Meanwhile, the first clinical trial in the U.S. to evaluate an experimental treatment for COVID-19 is already underway at the University of Nebraska Medical Center’s biocontainment unit [3]. The NIH-sponsored trial will evaluate the safety and efficacy of the experimental antiviral drug remdesivir in hospitalized adults diagnosed with COVID-19. The first participant is an American who was repatriated after being quarantined on the Diamond Princess cruise ship in Japan.

As noted, the risk of contracting COVID-19 in the United States is currently low, but the situation is changing rapidly. One of the features that makes the virus so challenging to stay in front of is its long latency period before the characteristic flu-like fever, cough, and shortness of breath manifest. In fact, people infected with the virus may not show any symptoms for up to two weeks, allowing them to pass it on to others in the meantime. You can track the reported cases in the United States on the Centers for Disease Control and Prevention’s website.

As the outbreak continues over the coming weeks and months, you can be certain that NIH and other U.S. public health organizations are working at full speed to understand this virus and to develop better diagnostics, treatments, and vaccines.


[1] Cryo-EM structure of the 2019-nCoV spike in the prefusion conformation. Wrapp D, Wang N, Corbett KS, Goldsmith JA, Hsieh CL, Abiona O, Graham BS, McLellan JS. Science. 2020 Feb 19.

[2] A new coronavirus associated with human respiratory disease in China. Wu F, Zhao S, Yu B, Chen YM, Wang W, Song ZG, Hu Y, Tao ZW, Tian JH, Pei YY, Yuan ML, Zhang YL, Dai FH, Liu Y, Wang QM, Zheng JJ, Xu L, Holmes EC, Zhang YZ. Nature. 2020 Feb 3.

[3] NIH clinical trial of remdesivir to treat COVID-19 begins. NIH News Release. Feb 25, 2020.


Coronaviruses (National Institute of Allergy and Infectious Diseases/NIH)

Coronavirus (COVID-19) (NIAID)

Coronavirus Disease 2019 (Centers for Disease Control and Prevention, Atlanta)

NIH Support: National Institute of Allergy and Infectious Diseases


  • ANA says:

    I have to know where people can get such virus? How will this type of virus live in an open air? Does it have any Temperature Condition for its’ living? Or will this type of virus deteriorate in a certain rate of temperature? Or will Multiply for a certain rate of Temperature? So, that we will be prepare for this condition, etc …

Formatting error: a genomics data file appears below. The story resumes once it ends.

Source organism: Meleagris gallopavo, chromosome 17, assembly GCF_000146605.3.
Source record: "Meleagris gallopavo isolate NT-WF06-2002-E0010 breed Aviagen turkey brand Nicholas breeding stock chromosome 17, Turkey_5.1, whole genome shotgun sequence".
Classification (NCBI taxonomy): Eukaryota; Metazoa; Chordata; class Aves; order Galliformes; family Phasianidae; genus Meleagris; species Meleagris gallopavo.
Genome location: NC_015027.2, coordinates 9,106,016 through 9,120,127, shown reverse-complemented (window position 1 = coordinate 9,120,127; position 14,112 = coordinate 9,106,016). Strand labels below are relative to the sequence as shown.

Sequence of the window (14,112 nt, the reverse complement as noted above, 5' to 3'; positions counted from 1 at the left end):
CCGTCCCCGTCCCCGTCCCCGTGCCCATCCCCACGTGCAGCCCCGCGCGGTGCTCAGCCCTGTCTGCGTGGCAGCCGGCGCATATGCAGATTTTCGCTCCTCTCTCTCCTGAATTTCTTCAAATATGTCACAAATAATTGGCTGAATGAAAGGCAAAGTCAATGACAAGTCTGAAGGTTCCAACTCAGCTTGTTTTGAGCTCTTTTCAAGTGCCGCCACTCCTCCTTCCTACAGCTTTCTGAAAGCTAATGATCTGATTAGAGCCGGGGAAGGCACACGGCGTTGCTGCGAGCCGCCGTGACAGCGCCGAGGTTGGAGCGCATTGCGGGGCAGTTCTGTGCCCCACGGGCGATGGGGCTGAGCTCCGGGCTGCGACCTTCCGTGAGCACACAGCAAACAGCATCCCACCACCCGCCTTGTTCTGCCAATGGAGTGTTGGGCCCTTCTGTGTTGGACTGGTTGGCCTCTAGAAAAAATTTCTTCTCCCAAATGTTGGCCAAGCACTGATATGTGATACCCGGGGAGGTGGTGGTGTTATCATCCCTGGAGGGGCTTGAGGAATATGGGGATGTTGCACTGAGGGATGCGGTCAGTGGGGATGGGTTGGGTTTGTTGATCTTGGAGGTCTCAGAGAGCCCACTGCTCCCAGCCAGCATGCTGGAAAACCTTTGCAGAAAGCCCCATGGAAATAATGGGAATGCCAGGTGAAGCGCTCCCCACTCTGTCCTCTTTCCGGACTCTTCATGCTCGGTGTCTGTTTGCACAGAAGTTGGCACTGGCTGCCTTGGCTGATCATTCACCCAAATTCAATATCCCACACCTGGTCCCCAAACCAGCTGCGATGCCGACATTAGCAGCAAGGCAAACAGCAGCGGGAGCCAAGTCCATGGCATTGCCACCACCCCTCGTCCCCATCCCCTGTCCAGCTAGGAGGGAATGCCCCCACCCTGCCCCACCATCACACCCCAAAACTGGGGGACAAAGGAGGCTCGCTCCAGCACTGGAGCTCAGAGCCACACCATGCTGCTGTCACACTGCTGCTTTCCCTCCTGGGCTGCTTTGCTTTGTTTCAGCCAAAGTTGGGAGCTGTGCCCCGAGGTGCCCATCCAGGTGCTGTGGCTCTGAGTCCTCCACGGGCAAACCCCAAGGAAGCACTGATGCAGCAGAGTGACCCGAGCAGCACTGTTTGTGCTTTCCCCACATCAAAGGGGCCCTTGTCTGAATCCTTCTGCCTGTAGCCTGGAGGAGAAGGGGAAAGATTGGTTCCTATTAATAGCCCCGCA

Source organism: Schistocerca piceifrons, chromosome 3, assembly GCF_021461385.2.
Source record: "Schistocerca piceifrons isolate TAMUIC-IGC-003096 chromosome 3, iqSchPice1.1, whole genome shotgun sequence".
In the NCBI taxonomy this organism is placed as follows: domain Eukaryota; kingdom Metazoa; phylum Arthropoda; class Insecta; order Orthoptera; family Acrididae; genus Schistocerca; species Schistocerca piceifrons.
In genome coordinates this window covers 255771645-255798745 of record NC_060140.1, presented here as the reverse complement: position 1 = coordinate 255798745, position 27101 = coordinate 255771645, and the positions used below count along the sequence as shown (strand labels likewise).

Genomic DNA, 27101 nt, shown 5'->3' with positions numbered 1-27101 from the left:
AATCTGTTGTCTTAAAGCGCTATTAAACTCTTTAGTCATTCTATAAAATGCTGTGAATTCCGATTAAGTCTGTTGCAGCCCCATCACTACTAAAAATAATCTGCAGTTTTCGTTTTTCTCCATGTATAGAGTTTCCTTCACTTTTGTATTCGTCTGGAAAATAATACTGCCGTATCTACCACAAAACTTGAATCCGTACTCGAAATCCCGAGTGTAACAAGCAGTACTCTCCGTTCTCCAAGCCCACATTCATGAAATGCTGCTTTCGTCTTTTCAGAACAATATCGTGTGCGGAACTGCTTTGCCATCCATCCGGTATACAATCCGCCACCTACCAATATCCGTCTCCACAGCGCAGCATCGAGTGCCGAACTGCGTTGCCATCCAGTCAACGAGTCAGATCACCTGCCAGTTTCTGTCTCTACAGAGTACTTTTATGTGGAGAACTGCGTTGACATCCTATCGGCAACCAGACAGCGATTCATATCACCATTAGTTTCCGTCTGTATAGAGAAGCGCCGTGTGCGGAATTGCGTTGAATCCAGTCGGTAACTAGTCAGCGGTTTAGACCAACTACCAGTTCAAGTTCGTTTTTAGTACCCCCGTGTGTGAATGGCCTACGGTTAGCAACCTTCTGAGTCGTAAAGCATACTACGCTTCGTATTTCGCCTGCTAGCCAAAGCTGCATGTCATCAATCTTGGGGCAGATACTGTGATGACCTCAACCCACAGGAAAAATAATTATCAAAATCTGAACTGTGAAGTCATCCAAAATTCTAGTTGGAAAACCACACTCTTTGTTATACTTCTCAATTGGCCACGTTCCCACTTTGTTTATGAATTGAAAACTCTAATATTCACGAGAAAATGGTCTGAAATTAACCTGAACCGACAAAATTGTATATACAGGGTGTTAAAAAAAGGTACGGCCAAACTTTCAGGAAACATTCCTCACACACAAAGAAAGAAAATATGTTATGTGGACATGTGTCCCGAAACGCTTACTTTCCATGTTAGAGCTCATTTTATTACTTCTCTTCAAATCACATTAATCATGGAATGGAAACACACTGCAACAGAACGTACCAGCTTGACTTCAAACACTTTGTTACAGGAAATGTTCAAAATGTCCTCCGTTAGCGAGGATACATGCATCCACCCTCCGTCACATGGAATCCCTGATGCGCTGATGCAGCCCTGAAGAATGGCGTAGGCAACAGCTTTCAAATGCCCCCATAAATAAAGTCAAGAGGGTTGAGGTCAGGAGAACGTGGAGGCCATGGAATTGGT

• Adrianna says:

      As far as I have seen the virus is not partial to any specific temperature range. I came to this conclusion by looking at the cdc’s map of the corona virus. Someone I know works in a clinic and they had someone come in who believed they had corona, and they had to sanitize the room and leave it for a long time (i think it was 2 days maybe?) Viruses multiply within the human body by injecting themselves into a human’s cell and inserting their nuclei in order to start duplication. I can only assume that a virus will eventually die without a host, but thrive in a temperature that is similar to that of a human body or an animal’s body (aprx. 98.6°F) though I haven’t found any real evidence to back up that idea. The best preventative actions you can take are to thoroughly wash your hands with warm water, avoid crowded areas and sick people, and to cover your mouth when you cough if you do happen to get the virus. It is mostly spread through bodily fluids, like spit when you cough or snot when you sneeze, so these actions will help you to protect yourself as well as the people around you.

    • P.P. says:

      Dear Dr. Collins,
      Why don’t you comment on this paper? Nature Medicine 2015, doi:10.1038/nm.3985

  • Barbara Lewis says:

    Many many thanks to those working on all aspects of this unbelievably complex problem. God speed.

  • Manny Karos says:

    Excellent Scientific update on COVID
    Other than the experiment drug Remdesivir
    Are there any other treatments or therapies in the
    BARDA pipeline being approved for HHS funding.
    And how much funding is available for treatment research and development??

  • Aaron J Rablin says:

    I myself wonder if with a combination of treatments. Could include Electromagnetic pulse therapy to weaken the spikes this mutated virus uses to attach itself to the blood cells in the human body? Is this something being studied?

  • Jay says:

    FIrst, I like to say thanks to University of Medicine for sending me links on the website about the virus its very educational. Futhermore, to be reading this post is the first sign of improvement. However, viruses of the nature is very much know to exist and be around for years. documents do show that and if the virus RNA, proteins and various of the areas around that crown isn’t handled with wisdom it could possibly replicate itself. the virus is clear after protein in the human body and in the body of mammals (animals). as a result, I am hoping for best outcome so this virus never repeats itself ever again and becomes stronger then the other 5 strains that are connected to it. In addition, breakthroughs are great, being wise in making sure the vaccination will work probably and safely is top priority. good luck Dr or Drs we all can say we need the best outcome in the world to save lives. This virus type needs to be stopped its clearly after protein cells in the human body. if the vaccine can protect the protein cells in the human body it might give a stronger defense to white blood cells to help fight off the virus and give it no breathing space to live in the human body at all. Lastly,I can understand with all the research from past present and now why a patient has to in isolation of 14 days it really makes absolute sense to do so. finally, again I hope for all the best so many lives shall be healed from the deadly virus. keep up the great success!